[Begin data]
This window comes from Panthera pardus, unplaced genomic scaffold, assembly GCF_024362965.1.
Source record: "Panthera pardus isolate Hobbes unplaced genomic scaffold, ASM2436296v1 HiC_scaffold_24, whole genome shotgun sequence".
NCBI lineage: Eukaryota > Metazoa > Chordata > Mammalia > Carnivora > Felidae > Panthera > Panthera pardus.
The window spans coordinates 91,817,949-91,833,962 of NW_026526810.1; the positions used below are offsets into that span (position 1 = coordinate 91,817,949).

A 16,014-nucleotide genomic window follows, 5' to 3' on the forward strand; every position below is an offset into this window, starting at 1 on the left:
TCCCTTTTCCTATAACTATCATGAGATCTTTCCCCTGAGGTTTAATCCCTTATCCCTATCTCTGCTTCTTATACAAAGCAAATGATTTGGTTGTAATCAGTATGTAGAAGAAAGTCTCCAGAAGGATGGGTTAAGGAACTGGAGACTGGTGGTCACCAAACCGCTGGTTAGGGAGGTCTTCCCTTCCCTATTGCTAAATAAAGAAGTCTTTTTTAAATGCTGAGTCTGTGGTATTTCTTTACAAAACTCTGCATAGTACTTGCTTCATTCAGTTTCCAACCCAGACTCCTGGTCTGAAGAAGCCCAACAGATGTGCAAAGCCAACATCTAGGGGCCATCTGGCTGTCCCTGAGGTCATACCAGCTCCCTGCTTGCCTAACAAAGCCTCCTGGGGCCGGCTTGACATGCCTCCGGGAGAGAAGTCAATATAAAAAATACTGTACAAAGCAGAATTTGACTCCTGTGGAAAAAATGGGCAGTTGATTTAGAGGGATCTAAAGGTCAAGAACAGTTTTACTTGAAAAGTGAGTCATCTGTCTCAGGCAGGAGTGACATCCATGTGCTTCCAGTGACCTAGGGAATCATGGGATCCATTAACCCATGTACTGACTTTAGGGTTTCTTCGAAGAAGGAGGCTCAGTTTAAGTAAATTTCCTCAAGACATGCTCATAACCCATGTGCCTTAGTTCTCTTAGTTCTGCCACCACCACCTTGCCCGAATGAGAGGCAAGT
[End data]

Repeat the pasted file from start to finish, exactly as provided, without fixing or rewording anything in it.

This window comes from Panthera pardus, unplaced genomic scaffold, assembly GCF_024362965.1.
Source record: "Panthera pardus isolate Hobbes unplaced genomic scaffold, ASM2436296v1 HiC_scaffold_24, whole genome shotgun sequence".
NCBI lineage: Eukaryota > Metazoa > Chordata > Mammalia > Carnivora > Felidae > Panthera > Panthera pardus.
The window spans coordinates 91,817,949-91,833,962 of NW_026526810.1; the positions used below are offsets into that span (position 1 = coordinate 91,817,949).

A 16,014-nucleotide genomic window follows, 5' to 3' on the forward strand; every position below is an offset into this window, starting at 1 on the left:
TCCCTTTTCCTATAACTATCATGAGATCTTTCCCCTGAGGTTTAATCCCTTATCCCTATCTCTGCTTCTTATACAAAGCAAATGATTTGGTTGTAATCAGTATGTAGAAGAAAGTCTCCAGAAGGATGGGTTAAGGAACTGGAGACTGGTGGTCACCAAACCGCTGGTTAGGGAGGTCTTCCCTTCCCTATTGCTAAATAAAGAAGTCTTTTTTAAATGCTGAGTCTGTGGTATTTCTTTACAAAACTCTGCATAGTACTTGCTTCATTCAGTTTCCAACCCAGACTCCTGGTCTGAAGAAGCCCAACAGATGTGCAAAGCCAACATCTAGGGGCCATCTGGCTGTCCCTGAGGTCATACCAGCTCCCTGCTTGCCTAACAAAGCCTCCTGGGGCCGGCTTGACATGCCTCCGGGAGAGAAGTCAATATAAAAAATACTGTACAAAGCAGAATTTGACTCCTGTGGAAAAAATGGGCAGTTGATTTAGAGGGATCTAAAGGTCAAGAACAGTTTTACTTGAAAAGTGAGTCATCTGTCTCAGGCAGGAGTGACATCCATGTGCTTCCAGTGACCTAGGGAATCATGGGATCCATTAACCCATGTACTGACTTTAGGGTTTCTTCGAAGAAGGAGGCTCAGTTTAAGTAAATTTCCTCAAGACATGCTCATAACCCATGTGCCTTAGTTCTCTTAGTTCTGCCACCACCACCTTGCCCGAATGAGAGGCAAGT